Election 2016: Bill Shorten enlists Dan Andrews in key marginal seat Geelong

11-07-2018 by admin

Hi vis, high stakes: Daniel Andrews joins Bill Shorten in Geelong, where voters are looking for leadership on the key issue of jobs. Photo: Alex EllinghausenLatest from the campaign front linesO’Connor’s trainwreck interview 


It was hi-vis Monday in Geelong, but underneath his fluoro vest Opposition Leader Bill Shorten was still wearing a red tie.

Victorian Premier Daniel Andrews was not wearing one at all.

The Premier joined Mr Shorten for the first time on the election campaign and there are several lessons the alternative PM must be hoping to learn from Dan.

At the 2014 state election Victorian Labor proved themselves to be savvy and superior political campaigners.

The party ran rings around the Napthine coalition, which had the benefit of incumbency, by articulating a clear political narrative and emphasis on the leader.

Dan Andrews lost weight, ditched the tie, suit and nervousness and talked about a positive vision for Victoria.

Mr Shorten has copied much from his comrade’s play book – he too has shed the kilos and relaxed into his role.

Polling shows that Victorian voters have warmed to Mr Andrews – except for his decision to spend more than $1 billion to scrap the East West Link.

He is a recognisable political figure that most people think is doing an OK job and he is becoming a symbol of what a good Labor government can achieve.

And for those reasons, he is an asset for Mr Shorten, who is fighting to show federal voters that Labor is not the basket case it was when last in office in Canberra.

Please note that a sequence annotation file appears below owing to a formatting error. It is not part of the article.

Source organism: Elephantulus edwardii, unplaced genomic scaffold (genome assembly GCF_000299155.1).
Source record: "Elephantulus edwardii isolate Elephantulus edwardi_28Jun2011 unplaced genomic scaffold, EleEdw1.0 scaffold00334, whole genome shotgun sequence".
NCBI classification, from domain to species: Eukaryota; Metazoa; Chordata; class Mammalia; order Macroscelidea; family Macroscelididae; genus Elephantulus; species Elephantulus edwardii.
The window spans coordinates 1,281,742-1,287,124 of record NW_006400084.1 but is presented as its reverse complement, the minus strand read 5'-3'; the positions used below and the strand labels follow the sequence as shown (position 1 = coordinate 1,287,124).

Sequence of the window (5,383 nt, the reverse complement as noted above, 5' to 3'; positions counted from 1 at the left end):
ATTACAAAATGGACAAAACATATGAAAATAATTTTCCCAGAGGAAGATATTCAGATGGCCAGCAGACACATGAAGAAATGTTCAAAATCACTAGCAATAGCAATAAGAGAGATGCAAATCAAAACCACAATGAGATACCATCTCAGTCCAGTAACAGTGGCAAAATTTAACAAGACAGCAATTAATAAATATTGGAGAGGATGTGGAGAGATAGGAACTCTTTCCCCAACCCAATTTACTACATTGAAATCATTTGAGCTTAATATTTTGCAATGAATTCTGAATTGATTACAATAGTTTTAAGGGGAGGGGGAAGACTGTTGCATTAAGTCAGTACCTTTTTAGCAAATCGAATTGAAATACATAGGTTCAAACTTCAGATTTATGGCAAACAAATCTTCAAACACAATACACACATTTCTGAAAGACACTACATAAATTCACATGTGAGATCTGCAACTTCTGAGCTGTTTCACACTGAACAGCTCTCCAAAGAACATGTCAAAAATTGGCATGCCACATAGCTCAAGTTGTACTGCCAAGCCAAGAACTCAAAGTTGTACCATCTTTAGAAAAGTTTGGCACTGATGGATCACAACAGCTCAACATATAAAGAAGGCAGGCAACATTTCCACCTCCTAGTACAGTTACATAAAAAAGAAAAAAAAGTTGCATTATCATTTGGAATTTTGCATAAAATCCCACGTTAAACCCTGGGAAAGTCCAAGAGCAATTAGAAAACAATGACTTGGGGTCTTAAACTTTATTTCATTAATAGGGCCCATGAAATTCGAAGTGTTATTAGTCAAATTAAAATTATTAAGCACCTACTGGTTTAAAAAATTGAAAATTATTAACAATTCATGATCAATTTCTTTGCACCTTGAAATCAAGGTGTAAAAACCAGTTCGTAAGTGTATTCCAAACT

Geelong is an obvious, and traditional, place for the Premier to join Mr Shorten on the hustings with a message about jobs. It is a key marginal seat where unemployment is a pressing issue and, coincidently, a marginal state seat.

Do not be surprised if voters in Melbourne’s inner-city suburbs also get a visit from Daniel Andrews.

The trendy seats of Batman and Wills are under threat from the Greens, particularly the former, where Labor is growing increasingly anxious.

“They aren’t anxious, they are shitting themselves,” one senior Victorian figure said.

But in Mr Andrews they have a weapon to fight the Green tide.

His progressive social agenda – standing up for safe schools, same-sex adoption and legalising medicinal marijuana – have made him popular with many inner city voters leaning towards or already voting Greens.

So there is no doubt Dan helps Bill, but does a Shorten prime ministership help state Labor?

In the short term it would probably help Victoria get a fairer share of infrastructure cash for projects like Melbourne metro and road projects.

But in the long term (read: the state election in 2018), it may be a handicap. As experienced by then-premier Denis Napthine, it is very difficult to articulate re-election when the federal government of the same political party is dealing with a tight budget.

It is much easier to attack Canberra when the other side is in power.

Victorian voters have also proved that they like balance between their state and federal governments.

Bill is borrowing a lot from Dan, and tackling the election from behind, he could do worse than follow him more.

Perhaps he should ditch the tie?

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